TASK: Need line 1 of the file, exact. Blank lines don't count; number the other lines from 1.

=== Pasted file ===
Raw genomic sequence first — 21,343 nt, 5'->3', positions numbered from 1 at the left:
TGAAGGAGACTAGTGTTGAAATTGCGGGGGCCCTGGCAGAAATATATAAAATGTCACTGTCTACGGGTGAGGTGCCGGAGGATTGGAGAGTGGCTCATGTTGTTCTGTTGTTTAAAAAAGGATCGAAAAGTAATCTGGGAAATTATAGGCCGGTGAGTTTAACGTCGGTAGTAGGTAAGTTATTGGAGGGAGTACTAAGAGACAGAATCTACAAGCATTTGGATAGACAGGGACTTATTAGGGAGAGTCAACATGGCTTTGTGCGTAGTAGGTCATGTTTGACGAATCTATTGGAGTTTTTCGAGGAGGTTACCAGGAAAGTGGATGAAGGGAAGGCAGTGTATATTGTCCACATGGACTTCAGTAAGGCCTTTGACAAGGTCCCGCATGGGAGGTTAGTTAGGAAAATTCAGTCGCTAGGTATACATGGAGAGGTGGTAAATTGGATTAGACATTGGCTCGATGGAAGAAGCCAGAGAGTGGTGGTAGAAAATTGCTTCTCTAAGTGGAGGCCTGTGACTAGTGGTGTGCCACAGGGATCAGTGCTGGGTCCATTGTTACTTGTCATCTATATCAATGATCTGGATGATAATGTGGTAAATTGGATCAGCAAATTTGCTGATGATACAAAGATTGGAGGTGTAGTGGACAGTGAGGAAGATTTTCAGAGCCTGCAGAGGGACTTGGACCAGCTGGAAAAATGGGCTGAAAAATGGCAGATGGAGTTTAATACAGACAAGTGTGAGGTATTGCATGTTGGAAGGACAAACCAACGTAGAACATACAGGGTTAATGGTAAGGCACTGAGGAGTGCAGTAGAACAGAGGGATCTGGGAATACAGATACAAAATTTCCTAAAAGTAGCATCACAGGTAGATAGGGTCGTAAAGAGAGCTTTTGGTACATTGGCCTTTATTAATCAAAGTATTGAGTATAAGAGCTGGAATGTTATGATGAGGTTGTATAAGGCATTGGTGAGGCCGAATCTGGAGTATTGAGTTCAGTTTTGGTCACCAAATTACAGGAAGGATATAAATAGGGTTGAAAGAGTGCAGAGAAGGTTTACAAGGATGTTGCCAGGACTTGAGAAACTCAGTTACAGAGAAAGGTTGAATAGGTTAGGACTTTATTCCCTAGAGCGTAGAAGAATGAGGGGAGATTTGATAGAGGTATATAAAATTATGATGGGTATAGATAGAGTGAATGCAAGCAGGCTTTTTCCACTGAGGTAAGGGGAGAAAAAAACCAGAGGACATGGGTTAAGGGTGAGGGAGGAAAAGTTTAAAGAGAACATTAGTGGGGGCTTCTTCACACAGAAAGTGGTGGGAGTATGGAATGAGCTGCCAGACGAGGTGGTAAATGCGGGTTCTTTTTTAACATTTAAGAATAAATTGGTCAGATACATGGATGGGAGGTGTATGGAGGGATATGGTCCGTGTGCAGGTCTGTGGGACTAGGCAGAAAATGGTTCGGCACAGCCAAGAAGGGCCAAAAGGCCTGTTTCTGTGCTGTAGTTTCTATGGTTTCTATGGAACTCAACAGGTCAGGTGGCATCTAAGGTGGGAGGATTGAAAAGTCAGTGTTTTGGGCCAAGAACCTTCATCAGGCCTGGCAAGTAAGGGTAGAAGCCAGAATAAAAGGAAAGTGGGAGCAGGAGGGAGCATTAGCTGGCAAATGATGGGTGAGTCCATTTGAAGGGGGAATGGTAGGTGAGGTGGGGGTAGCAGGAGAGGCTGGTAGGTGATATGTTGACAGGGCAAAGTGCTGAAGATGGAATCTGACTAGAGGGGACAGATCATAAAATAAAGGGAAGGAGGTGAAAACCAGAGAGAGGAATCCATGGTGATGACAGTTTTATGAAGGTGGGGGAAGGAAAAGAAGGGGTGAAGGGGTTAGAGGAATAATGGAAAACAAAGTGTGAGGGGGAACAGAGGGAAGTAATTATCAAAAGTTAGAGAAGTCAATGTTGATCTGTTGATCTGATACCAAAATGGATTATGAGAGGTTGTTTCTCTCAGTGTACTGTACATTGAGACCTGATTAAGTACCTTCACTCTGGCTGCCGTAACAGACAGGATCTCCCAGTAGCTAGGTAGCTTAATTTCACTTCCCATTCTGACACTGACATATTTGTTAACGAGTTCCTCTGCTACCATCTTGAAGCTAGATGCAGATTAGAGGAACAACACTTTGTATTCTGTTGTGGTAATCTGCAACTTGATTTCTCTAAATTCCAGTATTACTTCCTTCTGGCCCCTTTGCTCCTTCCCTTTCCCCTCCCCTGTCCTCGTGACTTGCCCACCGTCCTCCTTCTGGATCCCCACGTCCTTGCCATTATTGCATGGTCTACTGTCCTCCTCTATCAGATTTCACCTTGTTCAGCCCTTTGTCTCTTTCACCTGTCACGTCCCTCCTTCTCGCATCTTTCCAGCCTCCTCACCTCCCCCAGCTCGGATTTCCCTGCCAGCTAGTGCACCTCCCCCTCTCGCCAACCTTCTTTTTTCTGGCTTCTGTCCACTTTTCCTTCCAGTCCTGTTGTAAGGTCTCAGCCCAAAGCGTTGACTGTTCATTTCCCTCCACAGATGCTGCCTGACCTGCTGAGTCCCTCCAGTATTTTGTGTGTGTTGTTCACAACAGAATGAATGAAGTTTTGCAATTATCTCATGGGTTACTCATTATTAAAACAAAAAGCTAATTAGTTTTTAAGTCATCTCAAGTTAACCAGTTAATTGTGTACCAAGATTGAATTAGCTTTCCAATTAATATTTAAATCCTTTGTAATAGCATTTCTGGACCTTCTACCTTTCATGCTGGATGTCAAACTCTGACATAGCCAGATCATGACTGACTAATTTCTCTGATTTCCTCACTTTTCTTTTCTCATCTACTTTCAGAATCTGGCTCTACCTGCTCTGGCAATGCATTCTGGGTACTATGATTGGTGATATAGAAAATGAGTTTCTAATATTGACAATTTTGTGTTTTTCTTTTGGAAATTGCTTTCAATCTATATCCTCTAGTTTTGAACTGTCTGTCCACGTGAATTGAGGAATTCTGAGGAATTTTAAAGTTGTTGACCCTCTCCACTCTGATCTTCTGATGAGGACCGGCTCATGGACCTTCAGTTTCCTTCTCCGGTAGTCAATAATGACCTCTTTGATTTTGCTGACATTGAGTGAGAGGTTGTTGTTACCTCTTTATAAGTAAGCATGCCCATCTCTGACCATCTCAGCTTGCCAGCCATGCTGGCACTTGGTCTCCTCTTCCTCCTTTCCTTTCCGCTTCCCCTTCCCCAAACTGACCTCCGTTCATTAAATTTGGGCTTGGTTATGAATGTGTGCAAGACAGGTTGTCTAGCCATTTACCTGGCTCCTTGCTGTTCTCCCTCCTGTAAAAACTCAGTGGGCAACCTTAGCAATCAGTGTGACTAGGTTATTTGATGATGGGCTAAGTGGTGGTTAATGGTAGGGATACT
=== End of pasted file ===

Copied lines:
Raw genomic sequence first — 21,343 nt, 5'->3', positions numbered from 1 at the left: